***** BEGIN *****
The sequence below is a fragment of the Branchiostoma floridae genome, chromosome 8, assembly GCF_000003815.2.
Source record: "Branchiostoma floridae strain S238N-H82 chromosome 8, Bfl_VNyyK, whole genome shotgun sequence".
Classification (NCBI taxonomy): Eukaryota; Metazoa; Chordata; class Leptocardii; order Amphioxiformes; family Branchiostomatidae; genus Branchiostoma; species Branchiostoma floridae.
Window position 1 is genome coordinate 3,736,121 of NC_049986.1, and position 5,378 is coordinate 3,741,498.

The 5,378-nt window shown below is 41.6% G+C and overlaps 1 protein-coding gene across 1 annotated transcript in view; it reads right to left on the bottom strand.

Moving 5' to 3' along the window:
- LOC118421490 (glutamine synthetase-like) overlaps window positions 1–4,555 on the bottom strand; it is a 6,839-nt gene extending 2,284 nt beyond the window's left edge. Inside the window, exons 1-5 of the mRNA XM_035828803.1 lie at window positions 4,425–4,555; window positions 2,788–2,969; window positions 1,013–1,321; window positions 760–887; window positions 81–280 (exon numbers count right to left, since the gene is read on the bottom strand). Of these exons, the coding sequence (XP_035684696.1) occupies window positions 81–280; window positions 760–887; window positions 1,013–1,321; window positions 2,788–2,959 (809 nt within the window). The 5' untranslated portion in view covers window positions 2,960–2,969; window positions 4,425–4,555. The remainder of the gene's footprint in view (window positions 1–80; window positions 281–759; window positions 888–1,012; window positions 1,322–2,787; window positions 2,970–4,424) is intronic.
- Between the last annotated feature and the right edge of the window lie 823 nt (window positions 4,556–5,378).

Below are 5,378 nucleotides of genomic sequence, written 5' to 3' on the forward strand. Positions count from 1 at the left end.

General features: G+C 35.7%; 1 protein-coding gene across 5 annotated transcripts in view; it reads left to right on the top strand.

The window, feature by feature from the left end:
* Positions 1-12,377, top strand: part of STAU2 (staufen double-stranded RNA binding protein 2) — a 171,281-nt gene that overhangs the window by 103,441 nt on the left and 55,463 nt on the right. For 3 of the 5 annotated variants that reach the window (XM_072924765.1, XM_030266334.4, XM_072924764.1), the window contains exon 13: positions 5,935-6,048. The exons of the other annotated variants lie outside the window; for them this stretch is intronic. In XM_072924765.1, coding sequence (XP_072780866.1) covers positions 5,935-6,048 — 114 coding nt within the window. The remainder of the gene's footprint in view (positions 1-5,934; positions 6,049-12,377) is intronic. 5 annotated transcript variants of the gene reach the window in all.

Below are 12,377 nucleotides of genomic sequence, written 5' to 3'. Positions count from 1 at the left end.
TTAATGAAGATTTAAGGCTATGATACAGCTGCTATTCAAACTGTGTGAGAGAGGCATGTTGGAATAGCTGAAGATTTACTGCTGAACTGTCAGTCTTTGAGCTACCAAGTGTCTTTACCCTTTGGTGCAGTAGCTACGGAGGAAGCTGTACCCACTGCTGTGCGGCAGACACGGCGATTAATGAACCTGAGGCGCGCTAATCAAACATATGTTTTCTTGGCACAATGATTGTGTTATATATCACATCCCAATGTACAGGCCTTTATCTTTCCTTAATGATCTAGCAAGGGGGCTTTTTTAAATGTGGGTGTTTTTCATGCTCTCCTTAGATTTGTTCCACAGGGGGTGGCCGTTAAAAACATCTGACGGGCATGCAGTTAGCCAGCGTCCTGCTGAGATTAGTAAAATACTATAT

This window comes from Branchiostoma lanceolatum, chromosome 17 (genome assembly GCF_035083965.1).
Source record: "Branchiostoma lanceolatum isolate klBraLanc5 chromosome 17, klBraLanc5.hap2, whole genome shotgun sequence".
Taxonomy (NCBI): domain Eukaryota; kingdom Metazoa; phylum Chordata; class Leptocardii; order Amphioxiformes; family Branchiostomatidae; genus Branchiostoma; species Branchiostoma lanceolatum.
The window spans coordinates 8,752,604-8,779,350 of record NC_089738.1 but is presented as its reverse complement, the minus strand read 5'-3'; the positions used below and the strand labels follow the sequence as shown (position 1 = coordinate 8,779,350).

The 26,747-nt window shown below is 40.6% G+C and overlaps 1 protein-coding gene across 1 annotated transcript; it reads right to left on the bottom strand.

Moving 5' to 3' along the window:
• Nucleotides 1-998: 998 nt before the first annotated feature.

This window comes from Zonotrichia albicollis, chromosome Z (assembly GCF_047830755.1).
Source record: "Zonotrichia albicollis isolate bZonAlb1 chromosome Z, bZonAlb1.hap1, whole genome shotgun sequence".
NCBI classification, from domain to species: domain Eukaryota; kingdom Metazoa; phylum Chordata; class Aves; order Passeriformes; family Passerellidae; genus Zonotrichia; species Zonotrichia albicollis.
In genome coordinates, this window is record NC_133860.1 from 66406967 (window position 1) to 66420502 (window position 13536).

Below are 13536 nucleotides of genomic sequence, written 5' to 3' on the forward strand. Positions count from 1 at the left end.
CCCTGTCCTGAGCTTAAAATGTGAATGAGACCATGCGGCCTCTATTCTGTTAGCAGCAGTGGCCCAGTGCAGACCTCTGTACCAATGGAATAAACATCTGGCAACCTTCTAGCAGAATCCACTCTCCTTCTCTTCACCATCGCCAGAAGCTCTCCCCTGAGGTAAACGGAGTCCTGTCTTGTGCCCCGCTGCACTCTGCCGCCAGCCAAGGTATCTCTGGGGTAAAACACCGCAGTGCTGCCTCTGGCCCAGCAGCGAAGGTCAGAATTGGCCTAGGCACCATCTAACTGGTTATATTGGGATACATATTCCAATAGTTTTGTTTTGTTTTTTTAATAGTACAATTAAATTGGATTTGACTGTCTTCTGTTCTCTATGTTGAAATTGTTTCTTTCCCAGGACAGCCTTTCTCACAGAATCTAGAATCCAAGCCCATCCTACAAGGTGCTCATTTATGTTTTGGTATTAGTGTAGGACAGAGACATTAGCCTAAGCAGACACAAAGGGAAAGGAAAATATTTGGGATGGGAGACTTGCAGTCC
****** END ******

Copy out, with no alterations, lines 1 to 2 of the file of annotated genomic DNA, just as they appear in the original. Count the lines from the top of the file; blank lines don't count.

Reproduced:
The sequence below is a fragment of the Branchiostoma floridae genome, chromosome 8, assembly GCF_000003815.2.
Source record: "Branchiostoma floridae strain S238N-H82 chromosome 8, Bfl_VNyyK, whole genome shotgun sequence".